References

  1. Bazer FW, Song GH, Kim JY et al (2012) Mechanistic mammalian target of rapamycin (MTOR) cell signaling: effects of select nutrients and secreted phosphoprotein 1 on development of mammalian conceptuses. Mol Cell Endocrinol 354:22–33

    PubMed  Article  CAS  Google Scholar 

  2. Bertrand J, Goichon A, Déchelotte P et al (2012) Regulation of intestinal protein metabolism by amino acids. Amino Acids (in this issue). doi:10.1007/s00726-012-1325-8

    PubMed  Google Scholar 

  3. Blachier F, Davila AM, Benamouzig R, Tome D (2011) Channelling of arginine in NO and polyamine pathways in colonocytes and consequences. Front Biosci 16:1331–1343

    Google Scholar 

  4. Brosnan JT, Brosnan ME (2012) Glutamate: a truly functional amino acid. Amino Acids (in this issue). doi:10.1007/s00726-012-1280-4

    PubMed  Google Scholar 

  5. Burrin DG, Stoll B (2009) Metabolic fate and function of dietary glutamate in the gut. Am J Clin Nutr 90:850S–856S

    Google Scholar 

  6. Dai ZL, Wu G, Zhu WY (2011) Amino acid metabolism in intestinal bacteria: links between gut ecology and host health. Front Biosci 16:1768–1786

    Article  CAS  Google Scholar 

  7. Dai ZL, Li XL, Xi PB et al (2012a) Regulatory role for l-arginine in the utilization of amino acids by pig small-intestinal bacteria. Amino Acids 43:233–244

    PubMed  Article  CAS  Google Scholar 

  8. Dai ZL, Li XL, Xi PB et al (2012b) l-Glutamine regulates amino acid utilization by intestinal bacteria. Amino Acids (in this issue). doi:10.1007/s00726-012-1264-4

    Google Scholar 

  9. Dai ZL, Wu ZL, Yang Y et al (2013) Nitric oxide and energy metabolism in mammals. Biofactors. doi:10.1002/biof.1099

    PubMed  Google Scholar 

  10. Dillon EL (2012) Nutritionally essential amino acids and metabolic signaling in aging. Amino Acids (in this issue). doi:10.1007/s00726-012-1438-0

  11. Fernstrom JD (2012) Large neutral amino acids: dietary effects on brain neurochemistry and function. Amino Acids (in this issue). doi:10.1007/s00726-012-1330-y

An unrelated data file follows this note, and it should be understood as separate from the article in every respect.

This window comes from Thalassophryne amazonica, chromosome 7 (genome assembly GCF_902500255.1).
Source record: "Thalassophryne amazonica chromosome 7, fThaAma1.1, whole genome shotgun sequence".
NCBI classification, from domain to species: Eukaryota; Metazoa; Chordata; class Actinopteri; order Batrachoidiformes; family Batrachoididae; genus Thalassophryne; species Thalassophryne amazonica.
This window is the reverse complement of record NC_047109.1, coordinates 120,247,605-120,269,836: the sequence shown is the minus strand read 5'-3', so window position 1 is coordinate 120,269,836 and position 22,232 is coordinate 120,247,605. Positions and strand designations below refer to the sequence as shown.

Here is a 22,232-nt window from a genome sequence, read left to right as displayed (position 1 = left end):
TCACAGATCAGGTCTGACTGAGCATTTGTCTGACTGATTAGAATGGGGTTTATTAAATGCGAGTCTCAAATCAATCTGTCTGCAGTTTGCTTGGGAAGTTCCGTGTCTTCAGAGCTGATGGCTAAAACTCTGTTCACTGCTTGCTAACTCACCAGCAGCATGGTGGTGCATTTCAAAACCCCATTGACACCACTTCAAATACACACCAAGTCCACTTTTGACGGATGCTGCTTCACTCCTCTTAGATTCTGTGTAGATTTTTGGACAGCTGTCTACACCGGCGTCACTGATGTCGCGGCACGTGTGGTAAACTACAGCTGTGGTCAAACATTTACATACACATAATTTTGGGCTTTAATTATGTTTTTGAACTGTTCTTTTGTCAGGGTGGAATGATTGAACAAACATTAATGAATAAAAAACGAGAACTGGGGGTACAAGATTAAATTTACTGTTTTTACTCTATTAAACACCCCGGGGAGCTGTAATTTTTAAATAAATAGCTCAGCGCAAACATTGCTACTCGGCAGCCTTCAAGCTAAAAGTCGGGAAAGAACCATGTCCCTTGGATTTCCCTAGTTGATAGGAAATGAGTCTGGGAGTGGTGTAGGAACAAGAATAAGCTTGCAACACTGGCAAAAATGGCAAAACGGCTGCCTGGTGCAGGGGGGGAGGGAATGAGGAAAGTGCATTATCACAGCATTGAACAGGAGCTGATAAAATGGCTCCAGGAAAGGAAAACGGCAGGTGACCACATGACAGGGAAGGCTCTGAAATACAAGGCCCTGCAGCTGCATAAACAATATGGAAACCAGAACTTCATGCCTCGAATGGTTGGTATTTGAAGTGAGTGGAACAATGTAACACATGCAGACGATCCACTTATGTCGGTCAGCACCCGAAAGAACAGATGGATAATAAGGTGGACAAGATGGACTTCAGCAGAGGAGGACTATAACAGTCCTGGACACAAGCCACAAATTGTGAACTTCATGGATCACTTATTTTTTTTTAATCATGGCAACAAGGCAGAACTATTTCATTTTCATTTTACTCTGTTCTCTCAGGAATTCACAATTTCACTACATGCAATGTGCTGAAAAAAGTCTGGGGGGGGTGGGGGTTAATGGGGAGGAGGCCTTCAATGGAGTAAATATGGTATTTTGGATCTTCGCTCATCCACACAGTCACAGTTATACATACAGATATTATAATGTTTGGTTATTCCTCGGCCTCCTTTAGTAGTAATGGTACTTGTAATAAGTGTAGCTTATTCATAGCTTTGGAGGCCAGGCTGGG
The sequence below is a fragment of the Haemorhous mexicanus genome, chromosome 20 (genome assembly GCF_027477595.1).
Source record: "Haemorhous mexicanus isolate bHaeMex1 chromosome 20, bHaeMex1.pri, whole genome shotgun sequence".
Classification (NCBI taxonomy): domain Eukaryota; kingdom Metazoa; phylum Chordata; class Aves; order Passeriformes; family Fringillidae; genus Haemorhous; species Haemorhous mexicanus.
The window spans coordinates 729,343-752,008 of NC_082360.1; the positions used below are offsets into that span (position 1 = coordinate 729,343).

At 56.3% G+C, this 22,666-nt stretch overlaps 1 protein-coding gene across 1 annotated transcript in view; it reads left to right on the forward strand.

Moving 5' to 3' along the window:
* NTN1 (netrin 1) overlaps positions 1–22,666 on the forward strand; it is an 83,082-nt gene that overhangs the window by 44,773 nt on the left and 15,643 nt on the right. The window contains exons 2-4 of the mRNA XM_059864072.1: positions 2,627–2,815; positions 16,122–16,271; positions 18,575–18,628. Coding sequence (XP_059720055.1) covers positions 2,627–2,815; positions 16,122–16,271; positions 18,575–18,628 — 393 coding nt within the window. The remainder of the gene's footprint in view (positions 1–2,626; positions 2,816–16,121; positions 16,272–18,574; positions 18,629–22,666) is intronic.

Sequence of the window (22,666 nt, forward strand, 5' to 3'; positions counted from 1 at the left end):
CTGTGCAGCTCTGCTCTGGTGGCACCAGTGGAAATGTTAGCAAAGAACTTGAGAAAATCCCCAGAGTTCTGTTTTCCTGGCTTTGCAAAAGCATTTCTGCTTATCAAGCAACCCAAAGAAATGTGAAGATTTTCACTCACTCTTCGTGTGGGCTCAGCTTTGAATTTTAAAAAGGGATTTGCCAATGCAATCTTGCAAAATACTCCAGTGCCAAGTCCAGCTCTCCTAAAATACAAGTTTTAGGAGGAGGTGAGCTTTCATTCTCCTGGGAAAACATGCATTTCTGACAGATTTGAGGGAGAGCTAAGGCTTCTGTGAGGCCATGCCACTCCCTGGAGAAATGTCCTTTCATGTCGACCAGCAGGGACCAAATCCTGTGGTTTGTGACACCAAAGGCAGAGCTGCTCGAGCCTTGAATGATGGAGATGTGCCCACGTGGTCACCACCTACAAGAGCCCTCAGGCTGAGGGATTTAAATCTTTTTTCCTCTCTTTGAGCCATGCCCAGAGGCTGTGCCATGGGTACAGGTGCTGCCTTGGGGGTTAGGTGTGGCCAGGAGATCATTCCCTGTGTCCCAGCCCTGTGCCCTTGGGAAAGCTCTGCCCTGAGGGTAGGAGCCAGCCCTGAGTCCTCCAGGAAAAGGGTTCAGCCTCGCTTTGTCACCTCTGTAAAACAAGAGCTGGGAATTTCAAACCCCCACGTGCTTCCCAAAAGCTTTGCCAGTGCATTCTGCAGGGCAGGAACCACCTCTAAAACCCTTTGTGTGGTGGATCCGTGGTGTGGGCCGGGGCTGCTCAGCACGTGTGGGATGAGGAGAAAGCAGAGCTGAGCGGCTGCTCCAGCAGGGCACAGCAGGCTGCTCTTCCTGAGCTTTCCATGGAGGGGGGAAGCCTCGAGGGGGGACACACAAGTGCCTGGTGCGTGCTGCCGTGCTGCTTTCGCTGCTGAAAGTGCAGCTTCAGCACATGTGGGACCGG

PubMed  Google Scholar 

  12. Friedman M, Levin CE (2012) Nutritional and medicinal aspects of d-amino acids. Amino Acids 42:1553–1582

    PubMed  Article  CAS  Google Scholar 

  13. Gallinetti J, Harputlugil E, Mitchell JR (2013) Amino acid sensing in dietary-restriction-mediated longevity: roles of signal-transducing kinases GCN2 and TOR. Biochem J 449:1–10

    PubMed  Article  CAS  Google Scholar 

  14. Geng MM, Li TJ, Kong XF et al (2011) Reduced expression of intestinal N-acetylglutamate synthase in suckling piglets: a novel molecular mechanism for arginine as a nutritionally essential amino acid for neonates. Amino Acids 40:1513–1522

    PubMed  Article  CAS  Google Scholar 

  15. Go GW, Wu G, Silvey DT et al (2012) Lipid metabolism in pigs fed supplemental conjugated linoleic acid and/or dietary arginine. Amino Acids 43:1713-1726

    Google Scholar 

  16. Hou YQ, Wang L, Zhang W et al (2012a) Protective effects of N-acetylcysteine on intestinal functions of piglets challenged with lipopolysaccharide. Amino Acids 43:1233–1242

    PubMed  Article  CAS  Google Scholar 

  17. Hou YQ, Wang L, Yi D et al (2012b) N-Acetylcysteine reduces inflammation in the small intestine by regulating redox, EGF and TLR4 signaling. Amino Acids (in this issue). doi:10.1007/s00726-012-1295-x

    Google Scholar 

  18. Jewell JL, Russell RC, Guan KL (2013) Amino acid signalling upstream of mTOR. Nat Rev Mol Cell Biol 14:133–139

    PubMed  Article  CAS  Google Scholar 

  19. Jobgen W, Fu WJ, Gao H et al (2009) High fat feeding and dietary l-arginine supplementation differentially regulate gene expression in rat white adipose tissue. Amino Acids 37:187–198

    PubMed  Article  CAS  Google Scholar 

  20. Kim JY, Burghardt RC, Wu G et al (2011a) Select nutrients in the ovine uterine lumen: VII. Effects of arginine, leucine, glutamine, and glucose on trophectodem cell signaling, proliferation, and migration. Biol Reprod 84:62–69

    PubMed  Article  CAS  Google Scholar